The Works of Thomas Traherne V

The Works of Thomas Traherne V

Centuries of Meditations and Select Meditations

Edited by Jan Ross





This volume in the definitive edition of Thomas Traherne contains his best-known works, Centuries of Meditations and Select Meditations.
Thomas Traherne (1637?-1674), a clergyman of the Church of England during the Restoration, was little known until the early twentieth century, when his poetry and Centuries of Meditations were first printed. There have been since only miscellaneous publications of his poetry and devotional writings.
The Works of Thomas Traherne brings together for the first time all Traherne's extant works, including his notebooks, in a definitive, printed edition. The six works in this volume are taken from two manuscripts. The first, held at the Bodleian Library, University of Oxford (MS Eng. th. e. 50), contains Centuries of Meditations; the other, held at the Beinecke Rare Book and Manuscript Library, Yale University (Osborn MS b. 308), is comprised of three works by Traherne, Select Meditations and two brief untitled treatises, "Being a Lover of the world" and "The best principle whereby a man can Steer his course". It also includes two works by an unidentified writer, A Prayer for Ash Wednesday and A Meditation; neither work is of Traherne's making.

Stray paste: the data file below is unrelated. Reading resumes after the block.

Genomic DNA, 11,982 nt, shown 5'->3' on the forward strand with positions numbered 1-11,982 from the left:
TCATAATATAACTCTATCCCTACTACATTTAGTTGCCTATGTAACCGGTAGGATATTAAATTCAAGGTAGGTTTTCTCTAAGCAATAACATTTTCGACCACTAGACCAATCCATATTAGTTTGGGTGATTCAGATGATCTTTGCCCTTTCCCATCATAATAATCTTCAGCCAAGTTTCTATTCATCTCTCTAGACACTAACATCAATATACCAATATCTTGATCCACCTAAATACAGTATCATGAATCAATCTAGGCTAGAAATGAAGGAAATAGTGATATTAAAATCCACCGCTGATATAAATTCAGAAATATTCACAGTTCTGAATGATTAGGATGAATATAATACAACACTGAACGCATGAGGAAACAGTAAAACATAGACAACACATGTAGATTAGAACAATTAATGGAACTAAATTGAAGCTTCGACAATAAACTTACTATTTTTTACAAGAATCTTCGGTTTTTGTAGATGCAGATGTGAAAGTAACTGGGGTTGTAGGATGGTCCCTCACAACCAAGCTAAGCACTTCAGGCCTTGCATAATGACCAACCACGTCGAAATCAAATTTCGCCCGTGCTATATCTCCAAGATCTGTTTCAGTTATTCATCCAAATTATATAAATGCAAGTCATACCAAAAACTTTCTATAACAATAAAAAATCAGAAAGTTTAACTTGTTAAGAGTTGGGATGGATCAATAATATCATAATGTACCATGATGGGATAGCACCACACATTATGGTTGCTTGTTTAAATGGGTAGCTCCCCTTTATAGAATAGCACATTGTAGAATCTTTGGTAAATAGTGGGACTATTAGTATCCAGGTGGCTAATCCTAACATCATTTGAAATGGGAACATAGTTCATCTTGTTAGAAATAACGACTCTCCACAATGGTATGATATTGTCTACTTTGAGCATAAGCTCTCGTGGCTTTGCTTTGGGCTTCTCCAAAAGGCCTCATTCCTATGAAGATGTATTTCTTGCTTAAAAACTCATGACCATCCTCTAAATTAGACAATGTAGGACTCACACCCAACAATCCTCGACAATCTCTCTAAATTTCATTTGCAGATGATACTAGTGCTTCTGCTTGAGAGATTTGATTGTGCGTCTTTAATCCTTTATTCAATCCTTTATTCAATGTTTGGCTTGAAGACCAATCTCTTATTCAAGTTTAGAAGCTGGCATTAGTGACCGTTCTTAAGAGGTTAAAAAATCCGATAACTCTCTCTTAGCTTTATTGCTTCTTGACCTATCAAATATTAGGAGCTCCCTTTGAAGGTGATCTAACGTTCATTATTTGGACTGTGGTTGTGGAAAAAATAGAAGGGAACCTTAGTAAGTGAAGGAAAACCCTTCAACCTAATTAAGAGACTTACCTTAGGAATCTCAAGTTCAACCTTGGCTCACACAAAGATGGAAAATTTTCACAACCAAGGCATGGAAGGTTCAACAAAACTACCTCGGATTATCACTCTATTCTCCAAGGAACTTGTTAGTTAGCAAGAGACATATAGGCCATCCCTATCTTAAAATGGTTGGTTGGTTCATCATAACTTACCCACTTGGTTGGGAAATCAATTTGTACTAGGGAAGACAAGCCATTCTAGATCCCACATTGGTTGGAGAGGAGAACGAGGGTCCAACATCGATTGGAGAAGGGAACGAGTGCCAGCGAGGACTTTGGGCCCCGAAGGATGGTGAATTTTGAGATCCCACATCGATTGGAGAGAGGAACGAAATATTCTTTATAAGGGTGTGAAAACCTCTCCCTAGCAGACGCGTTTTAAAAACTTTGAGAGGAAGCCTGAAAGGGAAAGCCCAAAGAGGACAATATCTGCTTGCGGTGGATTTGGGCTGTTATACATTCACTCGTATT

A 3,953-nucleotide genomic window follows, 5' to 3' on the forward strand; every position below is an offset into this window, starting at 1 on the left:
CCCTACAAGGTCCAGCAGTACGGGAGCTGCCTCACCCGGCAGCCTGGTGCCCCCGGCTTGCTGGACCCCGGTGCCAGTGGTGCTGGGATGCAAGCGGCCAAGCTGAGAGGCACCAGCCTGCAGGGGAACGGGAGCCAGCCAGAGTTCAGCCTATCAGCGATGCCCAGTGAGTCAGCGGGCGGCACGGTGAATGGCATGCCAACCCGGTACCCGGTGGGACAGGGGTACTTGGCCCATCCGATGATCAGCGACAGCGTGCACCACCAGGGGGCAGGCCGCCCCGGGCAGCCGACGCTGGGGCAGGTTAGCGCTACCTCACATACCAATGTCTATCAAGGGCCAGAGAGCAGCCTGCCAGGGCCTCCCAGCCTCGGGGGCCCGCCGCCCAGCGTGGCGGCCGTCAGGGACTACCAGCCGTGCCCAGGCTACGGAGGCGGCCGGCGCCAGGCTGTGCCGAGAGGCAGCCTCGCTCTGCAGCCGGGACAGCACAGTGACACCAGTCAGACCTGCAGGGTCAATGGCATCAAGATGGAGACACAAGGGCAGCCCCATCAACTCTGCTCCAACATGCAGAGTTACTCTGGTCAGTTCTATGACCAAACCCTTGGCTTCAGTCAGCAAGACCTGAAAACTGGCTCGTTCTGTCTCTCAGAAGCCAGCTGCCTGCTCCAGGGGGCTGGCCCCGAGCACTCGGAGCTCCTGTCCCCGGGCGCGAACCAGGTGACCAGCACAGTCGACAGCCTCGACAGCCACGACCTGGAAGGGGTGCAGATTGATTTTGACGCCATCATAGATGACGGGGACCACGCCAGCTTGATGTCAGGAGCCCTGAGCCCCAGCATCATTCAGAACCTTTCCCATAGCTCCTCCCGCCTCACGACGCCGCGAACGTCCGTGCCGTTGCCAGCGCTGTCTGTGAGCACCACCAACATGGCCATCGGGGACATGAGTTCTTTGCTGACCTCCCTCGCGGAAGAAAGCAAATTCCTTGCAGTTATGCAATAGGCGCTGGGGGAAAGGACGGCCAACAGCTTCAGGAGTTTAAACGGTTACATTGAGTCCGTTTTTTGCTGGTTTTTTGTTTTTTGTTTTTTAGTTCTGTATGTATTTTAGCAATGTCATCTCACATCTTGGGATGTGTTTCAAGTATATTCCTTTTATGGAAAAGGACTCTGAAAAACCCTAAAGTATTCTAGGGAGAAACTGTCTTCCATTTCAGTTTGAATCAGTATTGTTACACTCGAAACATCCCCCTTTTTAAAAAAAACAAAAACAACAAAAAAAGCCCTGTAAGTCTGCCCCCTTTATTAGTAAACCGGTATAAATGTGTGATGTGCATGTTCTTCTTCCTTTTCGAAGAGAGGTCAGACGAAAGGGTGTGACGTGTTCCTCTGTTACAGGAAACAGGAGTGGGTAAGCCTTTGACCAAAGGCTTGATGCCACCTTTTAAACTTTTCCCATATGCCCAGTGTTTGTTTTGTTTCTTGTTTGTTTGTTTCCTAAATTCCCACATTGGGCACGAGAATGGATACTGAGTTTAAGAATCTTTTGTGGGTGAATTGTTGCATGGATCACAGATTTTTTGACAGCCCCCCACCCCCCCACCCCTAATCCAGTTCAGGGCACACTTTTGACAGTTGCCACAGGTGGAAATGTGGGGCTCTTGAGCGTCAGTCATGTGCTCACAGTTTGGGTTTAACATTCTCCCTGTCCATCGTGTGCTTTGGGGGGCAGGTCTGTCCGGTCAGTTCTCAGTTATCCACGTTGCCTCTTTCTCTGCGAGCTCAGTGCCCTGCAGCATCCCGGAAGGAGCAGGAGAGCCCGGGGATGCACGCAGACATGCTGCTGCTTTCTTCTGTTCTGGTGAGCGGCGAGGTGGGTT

January 2013
6 black and white illustrations
528 pages
23.4x15.6 cm
Works of Thomas Traherne
ISBN: 9781843843276
Format: Hardback
Library eBook
BISAC POE005030, LCO009000
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Table of Contents

Centuries of Meditations
Select Meditations
Four Miscellaneous works from Osborn MS b. 308


An extremely important project for raising the profile of this foundational Anglican figure. ... For the serious student or devotee of Traherne, this edition makes essential reading. ANGLICAN THEOLOGICAL REVIEW

This series is of very great value to anyone who loves Traherne's work and wants to understand how he thought. TRAHERNE ASSOCIATION NEWSLETTER

Hereford Cathedral is proud of its four stained-glass windows commemorating Traherne, but these volumes are as glorious a memorial. Christopher Howse, DAILY TELEGRAPH

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